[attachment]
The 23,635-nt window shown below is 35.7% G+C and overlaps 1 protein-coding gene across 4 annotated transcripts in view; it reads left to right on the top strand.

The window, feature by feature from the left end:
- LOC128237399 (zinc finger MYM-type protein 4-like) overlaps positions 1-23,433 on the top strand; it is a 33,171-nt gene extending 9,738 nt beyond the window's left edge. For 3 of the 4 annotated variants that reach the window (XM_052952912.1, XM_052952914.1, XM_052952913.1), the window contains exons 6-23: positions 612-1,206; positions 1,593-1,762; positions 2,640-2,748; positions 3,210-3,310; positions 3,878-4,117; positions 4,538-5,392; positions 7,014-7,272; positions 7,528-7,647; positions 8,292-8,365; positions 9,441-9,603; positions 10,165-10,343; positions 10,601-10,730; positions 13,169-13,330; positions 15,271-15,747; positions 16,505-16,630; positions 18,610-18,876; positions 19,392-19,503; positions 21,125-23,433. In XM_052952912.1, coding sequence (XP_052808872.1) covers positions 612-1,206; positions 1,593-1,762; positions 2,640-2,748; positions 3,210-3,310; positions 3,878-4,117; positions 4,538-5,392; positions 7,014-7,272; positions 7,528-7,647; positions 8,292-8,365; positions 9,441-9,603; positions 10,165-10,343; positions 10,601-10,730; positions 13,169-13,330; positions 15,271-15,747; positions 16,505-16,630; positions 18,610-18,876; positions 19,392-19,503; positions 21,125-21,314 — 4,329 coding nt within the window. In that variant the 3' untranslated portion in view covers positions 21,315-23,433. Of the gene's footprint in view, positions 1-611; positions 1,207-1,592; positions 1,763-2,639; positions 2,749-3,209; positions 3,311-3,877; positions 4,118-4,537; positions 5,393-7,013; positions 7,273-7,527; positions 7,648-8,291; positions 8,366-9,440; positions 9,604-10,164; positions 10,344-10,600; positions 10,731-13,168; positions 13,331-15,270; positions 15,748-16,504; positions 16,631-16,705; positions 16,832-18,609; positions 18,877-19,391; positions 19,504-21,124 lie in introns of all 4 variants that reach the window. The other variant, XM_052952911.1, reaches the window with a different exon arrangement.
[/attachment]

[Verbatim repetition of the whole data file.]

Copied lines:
The 23,635-nt window shown below is 35.7% G+C and overlaps 1 protein-coding gene across 4 annotated transcripts in view; it reads left to right on the top strand.

The window, feature by feature from the left end:
- LOC128237399 (zinc finger MYM-type protein 4-like) overlaps positions 1-23,433 on the top strand; it is a 33,171-nt gene extending 9,738 nt beyond the window's left edge. For 3 of the 4 annotated variants that reach the window (XM_052952912.1, XM_052952914.1, XM_052952913.1), the window contains exons 6-23: positions 612-1,206; positions 1,593-1,762; positions 2,640-2,748; positions 3,210-3,310; positions 3,878-4,117; positions 4,538-5,392; positions 7,014-7,272; positions 7,528-7,647; positions 8,292-8,365; positions 9,441-9,603; positions 10,165-10,343; positions 10,601-10,730; positions 13,169-13,330; positions 15,271-15,747; positions 16,505-16,630; positions 18,610-18,876; positions 19,392-19,503; positions 21,125-23,433. In XM_052952912.1, coding sequence (XP_052808872.1) covers positions 612-1,206; positions 1,593-1,762; positions 2,640-2,748; positions 3,210-3,310; positions 3,878-4,117; positions 4,538-5,392; positions 7,014-7,272; positions 7,528-7,647; positions 8,292-8,365; positions 9,441-9,603; positions 10,165-10,343; positions 10,601-10,730; positions 13,169-13,330; positions 15,271-15,747; positions 16,505-16,630; positions 18,610-18,876; positions 19,392-19,503; positions 21,125-21,314 — 4,329 coding nt within the window. In that variant the 3' untranslated portion in view covers positions 21,315-23,433. Of the gene's footprint in view, positions 1-611; positions 1,207-1,592; positions 1,763-2,639; positions 2,749-3,209; positions 3,311-3,877; positions 4,118-4,537; positions 5,393-7,013; positions 7,273-7,527; positions 7,648-8,291; positions 8,366-9,440; positions 9,604-10,164; positions 10,344-10,600; positions 10,731-13,168; positions 13,331-15,270; positions 15,748-16,504; positions 16,631-16,705; positions 16,832-18,609; positions 18,877-19,391; positions 19,504-21,124 lie in introns of all 4 variants that reach the window. The other variant, XM_052952911.1, reaches the window with a different exon arrangement.